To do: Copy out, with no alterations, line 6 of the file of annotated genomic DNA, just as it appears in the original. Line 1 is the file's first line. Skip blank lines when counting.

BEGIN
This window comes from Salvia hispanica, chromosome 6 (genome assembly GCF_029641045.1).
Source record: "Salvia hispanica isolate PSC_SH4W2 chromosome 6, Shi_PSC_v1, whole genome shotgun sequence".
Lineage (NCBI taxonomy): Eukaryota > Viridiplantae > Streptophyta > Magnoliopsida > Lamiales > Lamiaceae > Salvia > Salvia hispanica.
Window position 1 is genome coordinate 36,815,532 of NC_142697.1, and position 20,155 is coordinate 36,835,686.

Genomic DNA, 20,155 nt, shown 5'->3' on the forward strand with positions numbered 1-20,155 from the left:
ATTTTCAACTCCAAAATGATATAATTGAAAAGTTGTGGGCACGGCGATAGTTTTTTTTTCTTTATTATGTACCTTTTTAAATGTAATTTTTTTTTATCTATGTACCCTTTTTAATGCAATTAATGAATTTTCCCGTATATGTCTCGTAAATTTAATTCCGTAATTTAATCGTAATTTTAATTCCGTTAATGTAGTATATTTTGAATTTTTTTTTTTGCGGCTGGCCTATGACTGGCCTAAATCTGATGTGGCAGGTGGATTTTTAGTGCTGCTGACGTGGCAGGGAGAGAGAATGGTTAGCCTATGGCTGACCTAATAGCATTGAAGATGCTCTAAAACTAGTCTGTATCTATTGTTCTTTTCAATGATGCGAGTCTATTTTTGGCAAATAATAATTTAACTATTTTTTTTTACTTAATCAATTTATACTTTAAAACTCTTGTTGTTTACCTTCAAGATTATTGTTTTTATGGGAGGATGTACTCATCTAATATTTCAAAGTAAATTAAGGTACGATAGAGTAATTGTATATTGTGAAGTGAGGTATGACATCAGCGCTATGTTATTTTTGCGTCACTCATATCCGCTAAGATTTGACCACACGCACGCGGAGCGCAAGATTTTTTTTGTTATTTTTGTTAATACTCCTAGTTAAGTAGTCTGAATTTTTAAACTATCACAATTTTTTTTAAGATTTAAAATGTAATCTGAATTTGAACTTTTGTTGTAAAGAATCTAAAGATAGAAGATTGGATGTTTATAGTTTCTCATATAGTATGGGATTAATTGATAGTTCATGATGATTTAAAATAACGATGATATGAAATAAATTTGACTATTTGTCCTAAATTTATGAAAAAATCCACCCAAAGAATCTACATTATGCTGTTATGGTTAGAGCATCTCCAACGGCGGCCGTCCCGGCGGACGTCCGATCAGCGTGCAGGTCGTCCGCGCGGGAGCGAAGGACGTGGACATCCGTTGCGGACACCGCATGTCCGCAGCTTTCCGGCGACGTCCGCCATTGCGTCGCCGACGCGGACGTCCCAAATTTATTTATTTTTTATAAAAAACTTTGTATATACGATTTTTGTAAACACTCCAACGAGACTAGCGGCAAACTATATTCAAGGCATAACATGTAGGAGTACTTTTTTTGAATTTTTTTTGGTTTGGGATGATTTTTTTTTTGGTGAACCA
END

ATTTTCAACTCCAAAATGATATAATTGAAAAGTTGTGGGCACGGCGATAGTTTTTTTTTCTTTATTATGTACCTTTTTAAATGTAATTTTTTTTTATCTATGTACCCTTTTTAATGCAATTAATGAATTTTCCCGTATATGTCTCGTAAATTTAATTCCGTAATTTAATCGTAATTTTAATTCCGTTAATGTAGTATATTTTGAATTTTTTTTTTTGCGGCTGGCCTATGACTGGCCTAAATCTGATGTGGCAGGTGGATTTTTAGTGCTGCTGACGTGGCAGGGAGAGAGAATGGTTAGCCTATGGCTGACCTAATAGCATTGAAGATGCTCTAAAACTAGTCTGTATCTATTGTTCTTTTCAATGATGCGAGTCTATTTTTGGCAAATAATAATTTAACTATTTTTTTTTACTTAATCAATTTATACTTTAAAACTCTTGTTGTTTACCTTCAAGATTATTGTTTTTATGGGAGGATGTACTCATCTAATATTTCAAAGTAAATTAAGGTACGATAGAGTAATTGTATATTGTGAAGTGAGGTATGACATCAGCGCTATGTTATTTTTGCGTCACTCATATCCGCTAAGATTTGACCACACGCACGCGGAGCGCAAGATTTTTTTTGTTATTTTTGTTAATACTCCTAGTTAAGTAGTCTGAATTTTTAAACTATCACAATTTTTTTTAAGATTTAAAATGTAATCTGAATTTGAACTTTTGTTGTAAAGAATCTAAAGATAGAAGATTGGATGTTTATAGTTTCTCATATAGTATGGGATTAATTGATAGTTCATGATGATTTAAAATAACGATGATATGAAATAAATTTGACTATTTGTCCTAAATTTATGAAAAAATCCACCCAAAGAATCTACATTATGCTGTTATGGTTAGAGCATCTCCAACGGCGGCCGTCCCGGCGGACGTCCGATCAGCGTGCAGGTCGTCCGCGCGGGAGCGAAGGACGTGGACATCCGTTGCGGACACCGCATGTCCGCAGCTTTCCGGCGACGTCCGCCATTGCGTCGCCGACGCGGACGTCCCAAATTTATTTATTTTTTATAAAAAACTTTGTATATACGATTTTTGTAAACACTCCAACGAGACTAGCGGCAAACTATATTCAAGGCATAACATGTAGGAGTACTTTTTTTGAATTTTTTTTGGTTTGGGATGATTTTTTTTTTGGTGAACCA